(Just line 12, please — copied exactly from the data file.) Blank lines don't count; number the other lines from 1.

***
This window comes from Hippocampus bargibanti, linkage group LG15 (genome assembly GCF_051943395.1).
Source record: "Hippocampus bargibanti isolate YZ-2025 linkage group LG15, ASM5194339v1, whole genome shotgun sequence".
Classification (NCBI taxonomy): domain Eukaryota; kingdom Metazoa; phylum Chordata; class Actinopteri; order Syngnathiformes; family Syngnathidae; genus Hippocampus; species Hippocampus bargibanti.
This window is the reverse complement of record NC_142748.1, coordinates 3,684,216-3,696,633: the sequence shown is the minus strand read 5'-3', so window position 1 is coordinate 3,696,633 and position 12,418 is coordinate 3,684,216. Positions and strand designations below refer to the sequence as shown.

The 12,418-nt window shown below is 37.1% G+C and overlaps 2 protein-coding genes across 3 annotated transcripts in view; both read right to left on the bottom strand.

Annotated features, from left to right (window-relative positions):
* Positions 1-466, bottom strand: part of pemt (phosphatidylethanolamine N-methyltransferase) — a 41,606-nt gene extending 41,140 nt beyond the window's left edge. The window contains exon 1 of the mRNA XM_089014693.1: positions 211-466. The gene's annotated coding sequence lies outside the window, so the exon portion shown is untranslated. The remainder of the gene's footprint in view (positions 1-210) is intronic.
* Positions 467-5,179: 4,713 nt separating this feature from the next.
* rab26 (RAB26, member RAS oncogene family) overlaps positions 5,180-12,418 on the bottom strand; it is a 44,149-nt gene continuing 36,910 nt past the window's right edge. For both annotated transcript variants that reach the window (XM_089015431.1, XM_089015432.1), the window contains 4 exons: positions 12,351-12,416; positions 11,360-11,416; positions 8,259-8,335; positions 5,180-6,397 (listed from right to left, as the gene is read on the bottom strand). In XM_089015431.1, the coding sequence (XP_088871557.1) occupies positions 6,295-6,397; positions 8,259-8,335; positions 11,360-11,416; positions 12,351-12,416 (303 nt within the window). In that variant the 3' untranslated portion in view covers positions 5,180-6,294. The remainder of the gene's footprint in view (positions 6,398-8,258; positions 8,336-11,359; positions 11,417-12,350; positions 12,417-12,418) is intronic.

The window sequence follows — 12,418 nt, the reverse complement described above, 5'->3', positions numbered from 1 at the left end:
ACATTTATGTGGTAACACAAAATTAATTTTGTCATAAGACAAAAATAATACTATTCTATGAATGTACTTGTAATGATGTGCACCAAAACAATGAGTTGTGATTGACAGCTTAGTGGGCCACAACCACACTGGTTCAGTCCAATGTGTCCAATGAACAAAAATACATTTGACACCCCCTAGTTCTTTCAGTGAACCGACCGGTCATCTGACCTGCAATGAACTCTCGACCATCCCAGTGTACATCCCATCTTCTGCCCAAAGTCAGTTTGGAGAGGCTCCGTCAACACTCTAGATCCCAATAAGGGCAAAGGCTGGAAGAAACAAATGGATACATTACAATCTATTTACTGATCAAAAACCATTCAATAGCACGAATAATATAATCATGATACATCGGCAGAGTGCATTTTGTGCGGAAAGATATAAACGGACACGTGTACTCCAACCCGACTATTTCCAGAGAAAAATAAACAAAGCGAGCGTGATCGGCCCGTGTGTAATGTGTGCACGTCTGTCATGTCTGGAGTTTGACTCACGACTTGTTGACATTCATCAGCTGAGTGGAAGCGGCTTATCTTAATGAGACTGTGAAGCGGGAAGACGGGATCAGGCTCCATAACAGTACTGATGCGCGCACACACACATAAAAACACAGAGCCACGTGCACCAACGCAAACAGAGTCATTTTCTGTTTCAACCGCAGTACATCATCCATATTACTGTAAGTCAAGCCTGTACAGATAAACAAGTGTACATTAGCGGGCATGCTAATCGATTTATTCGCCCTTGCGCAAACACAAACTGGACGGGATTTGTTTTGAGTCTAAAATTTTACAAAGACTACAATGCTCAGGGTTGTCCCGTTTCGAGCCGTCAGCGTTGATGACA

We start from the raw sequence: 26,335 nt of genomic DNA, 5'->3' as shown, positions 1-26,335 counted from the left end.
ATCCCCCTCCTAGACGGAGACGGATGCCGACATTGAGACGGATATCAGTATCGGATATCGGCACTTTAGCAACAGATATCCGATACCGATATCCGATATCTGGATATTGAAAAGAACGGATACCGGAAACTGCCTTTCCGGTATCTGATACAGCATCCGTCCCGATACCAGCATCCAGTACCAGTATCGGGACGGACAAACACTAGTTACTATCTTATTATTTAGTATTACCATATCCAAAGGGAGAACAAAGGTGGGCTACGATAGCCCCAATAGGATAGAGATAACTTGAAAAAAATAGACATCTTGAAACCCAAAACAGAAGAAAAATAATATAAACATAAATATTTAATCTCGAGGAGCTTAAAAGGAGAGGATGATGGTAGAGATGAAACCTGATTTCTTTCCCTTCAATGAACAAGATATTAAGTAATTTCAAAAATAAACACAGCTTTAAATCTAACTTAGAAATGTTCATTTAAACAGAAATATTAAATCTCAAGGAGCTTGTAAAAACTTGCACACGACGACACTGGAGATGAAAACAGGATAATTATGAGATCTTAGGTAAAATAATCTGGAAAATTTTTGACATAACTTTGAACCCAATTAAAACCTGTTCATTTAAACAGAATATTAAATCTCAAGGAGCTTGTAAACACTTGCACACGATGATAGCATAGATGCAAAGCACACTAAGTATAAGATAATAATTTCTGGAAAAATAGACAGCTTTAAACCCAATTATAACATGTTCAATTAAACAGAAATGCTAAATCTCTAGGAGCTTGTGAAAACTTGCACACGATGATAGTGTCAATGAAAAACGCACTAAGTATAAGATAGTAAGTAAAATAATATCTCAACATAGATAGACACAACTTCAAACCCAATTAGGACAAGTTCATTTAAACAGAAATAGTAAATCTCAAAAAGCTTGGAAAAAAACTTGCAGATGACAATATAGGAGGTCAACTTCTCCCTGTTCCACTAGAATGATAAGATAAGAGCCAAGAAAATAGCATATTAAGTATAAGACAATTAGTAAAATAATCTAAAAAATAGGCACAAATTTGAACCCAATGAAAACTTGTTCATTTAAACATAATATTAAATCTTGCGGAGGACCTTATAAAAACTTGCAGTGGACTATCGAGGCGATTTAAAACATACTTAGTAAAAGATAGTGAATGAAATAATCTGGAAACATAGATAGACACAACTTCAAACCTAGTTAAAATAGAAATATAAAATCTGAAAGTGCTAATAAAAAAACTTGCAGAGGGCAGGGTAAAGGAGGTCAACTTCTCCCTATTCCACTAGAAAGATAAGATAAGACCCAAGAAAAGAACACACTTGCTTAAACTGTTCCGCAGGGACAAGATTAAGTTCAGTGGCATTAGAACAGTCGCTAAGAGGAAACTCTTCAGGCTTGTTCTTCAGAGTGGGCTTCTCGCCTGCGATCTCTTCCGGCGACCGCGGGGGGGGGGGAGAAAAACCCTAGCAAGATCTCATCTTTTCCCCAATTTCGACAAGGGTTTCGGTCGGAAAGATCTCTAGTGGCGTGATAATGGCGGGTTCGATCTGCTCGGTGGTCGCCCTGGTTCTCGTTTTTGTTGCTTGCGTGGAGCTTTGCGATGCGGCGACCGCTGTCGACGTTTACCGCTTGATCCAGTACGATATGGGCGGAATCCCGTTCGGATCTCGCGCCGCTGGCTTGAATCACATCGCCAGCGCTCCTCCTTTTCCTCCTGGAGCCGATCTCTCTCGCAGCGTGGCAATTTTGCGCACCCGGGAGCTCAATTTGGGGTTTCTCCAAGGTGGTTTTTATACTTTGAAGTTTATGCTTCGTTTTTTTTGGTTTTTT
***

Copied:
We start from the raw sequence: 26,335 nt of genomic DNA, 5'->3' as shown, positions 1-26,335 counted from the left end.